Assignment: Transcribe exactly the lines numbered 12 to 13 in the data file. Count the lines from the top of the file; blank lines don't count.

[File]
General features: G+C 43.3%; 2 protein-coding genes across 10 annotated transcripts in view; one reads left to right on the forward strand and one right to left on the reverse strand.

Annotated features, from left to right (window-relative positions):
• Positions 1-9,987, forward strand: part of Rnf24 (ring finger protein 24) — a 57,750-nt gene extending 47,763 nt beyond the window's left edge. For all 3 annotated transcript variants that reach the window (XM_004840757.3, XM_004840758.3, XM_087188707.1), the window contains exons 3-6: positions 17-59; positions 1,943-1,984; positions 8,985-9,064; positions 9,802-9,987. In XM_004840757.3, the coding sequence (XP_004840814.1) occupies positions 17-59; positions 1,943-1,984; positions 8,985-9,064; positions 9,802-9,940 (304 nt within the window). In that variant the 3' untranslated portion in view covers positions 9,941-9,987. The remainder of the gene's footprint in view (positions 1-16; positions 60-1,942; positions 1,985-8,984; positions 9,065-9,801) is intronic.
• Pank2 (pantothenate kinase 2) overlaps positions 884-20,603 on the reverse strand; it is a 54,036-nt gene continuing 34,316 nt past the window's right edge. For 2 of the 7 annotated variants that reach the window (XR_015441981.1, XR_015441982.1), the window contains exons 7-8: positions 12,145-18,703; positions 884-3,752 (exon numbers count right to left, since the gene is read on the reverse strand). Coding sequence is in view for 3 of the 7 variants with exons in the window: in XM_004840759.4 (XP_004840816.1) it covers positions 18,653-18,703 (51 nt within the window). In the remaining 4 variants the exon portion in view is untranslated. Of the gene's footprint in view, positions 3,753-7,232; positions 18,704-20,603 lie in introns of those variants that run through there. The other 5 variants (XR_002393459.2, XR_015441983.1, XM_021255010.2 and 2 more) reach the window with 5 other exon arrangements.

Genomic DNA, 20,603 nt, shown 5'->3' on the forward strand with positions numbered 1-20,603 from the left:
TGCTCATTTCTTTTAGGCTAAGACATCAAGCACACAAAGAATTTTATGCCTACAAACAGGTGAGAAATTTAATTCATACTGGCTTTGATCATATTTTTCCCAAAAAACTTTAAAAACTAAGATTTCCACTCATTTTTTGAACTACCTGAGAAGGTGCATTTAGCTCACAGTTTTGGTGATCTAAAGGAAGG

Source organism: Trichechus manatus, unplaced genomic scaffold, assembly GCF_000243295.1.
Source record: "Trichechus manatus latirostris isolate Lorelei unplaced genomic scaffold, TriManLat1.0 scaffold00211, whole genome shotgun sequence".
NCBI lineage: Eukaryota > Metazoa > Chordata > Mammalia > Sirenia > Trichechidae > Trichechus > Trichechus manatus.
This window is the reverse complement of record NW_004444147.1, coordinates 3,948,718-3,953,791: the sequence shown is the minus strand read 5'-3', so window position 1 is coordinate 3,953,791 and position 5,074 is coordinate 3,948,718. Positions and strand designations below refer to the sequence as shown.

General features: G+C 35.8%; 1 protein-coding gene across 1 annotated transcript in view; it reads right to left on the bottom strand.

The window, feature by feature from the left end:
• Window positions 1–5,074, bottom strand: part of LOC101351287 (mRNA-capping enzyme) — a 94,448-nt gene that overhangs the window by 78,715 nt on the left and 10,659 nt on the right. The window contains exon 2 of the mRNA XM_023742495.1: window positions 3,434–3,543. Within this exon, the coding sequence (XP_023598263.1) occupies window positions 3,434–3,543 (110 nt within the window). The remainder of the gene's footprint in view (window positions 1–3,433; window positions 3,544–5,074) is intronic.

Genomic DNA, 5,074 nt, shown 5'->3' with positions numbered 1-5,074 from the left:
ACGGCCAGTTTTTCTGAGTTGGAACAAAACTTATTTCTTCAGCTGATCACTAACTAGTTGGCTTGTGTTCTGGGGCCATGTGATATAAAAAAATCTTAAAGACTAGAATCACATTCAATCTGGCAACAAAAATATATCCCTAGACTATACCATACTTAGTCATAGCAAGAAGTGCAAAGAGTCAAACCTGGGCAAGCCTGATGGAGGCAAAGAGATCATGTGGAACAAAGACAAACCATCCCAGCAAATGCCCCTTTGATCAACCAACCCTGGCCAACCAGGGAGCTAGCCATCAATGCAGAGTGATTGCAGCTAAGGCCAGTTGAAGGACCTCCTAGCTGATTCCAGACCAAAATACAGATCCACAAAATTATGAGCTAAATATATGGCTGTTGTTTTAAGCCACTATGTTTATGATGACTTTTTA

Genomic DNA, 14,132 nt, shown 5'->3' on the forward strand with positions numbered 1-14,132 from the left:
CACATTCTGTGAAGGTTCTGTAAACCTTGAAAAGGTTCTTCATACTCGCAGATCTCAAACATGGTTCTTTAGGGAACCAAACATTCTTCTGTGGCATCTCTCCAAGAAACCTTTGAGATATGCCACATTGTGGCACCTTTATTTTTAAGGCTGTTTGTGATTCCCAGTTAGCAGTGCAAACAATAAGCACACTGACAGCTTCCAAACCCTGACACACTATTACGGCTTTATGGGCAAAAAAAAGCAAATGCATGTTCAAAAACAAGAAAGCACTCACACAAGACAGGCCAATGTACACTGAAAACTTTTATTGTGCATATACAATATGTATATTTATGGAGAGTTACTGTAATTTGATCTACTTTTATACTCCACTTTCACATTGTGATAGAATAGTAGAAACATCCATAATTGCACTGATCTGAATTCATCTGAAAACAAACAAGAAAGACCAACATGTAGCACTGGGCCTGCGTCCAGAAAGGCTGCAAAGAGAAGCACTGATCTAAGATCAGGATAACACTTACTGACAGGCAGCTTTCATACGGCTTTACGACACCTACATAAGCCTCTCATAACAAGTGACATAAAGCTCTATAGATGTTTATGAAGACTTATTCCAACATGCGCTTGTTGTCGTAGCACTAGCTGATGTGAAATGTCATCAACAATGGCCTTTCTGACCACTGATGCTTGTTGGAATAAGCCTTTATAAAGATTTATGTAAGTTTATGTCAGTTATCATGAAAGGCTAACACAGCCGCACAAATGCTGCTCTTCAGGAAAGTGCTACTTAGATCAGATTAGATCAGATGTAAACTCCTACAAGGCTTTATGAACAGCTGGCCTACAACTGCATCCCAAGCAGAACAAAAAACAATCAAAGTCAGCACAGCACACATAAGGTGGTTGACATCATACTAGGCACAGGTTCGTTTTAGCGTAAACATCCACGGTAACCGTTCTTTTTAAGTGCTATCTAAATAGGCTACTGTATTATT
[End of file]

The window, feature by feature from the left end:
• Window positions 1–5,074, bottom strand: part of LOC101351287 (mRNA-capping enzyme) — a 94,448-nt gene that overhangs the window by 78,715 nt on the left and 10,659 nt on the right. The window contains exon 2 of the mRNA XM_023742495.1: window positions 3,434–3,543. Within this exon, the coding sequence (XP_023598263.1) occupies window positions 3,434–3,543 (110 nt within the window). The remainder of the gene's footprint in view (window positions 1–3,433; window positions 3,544–5,074) is intronic.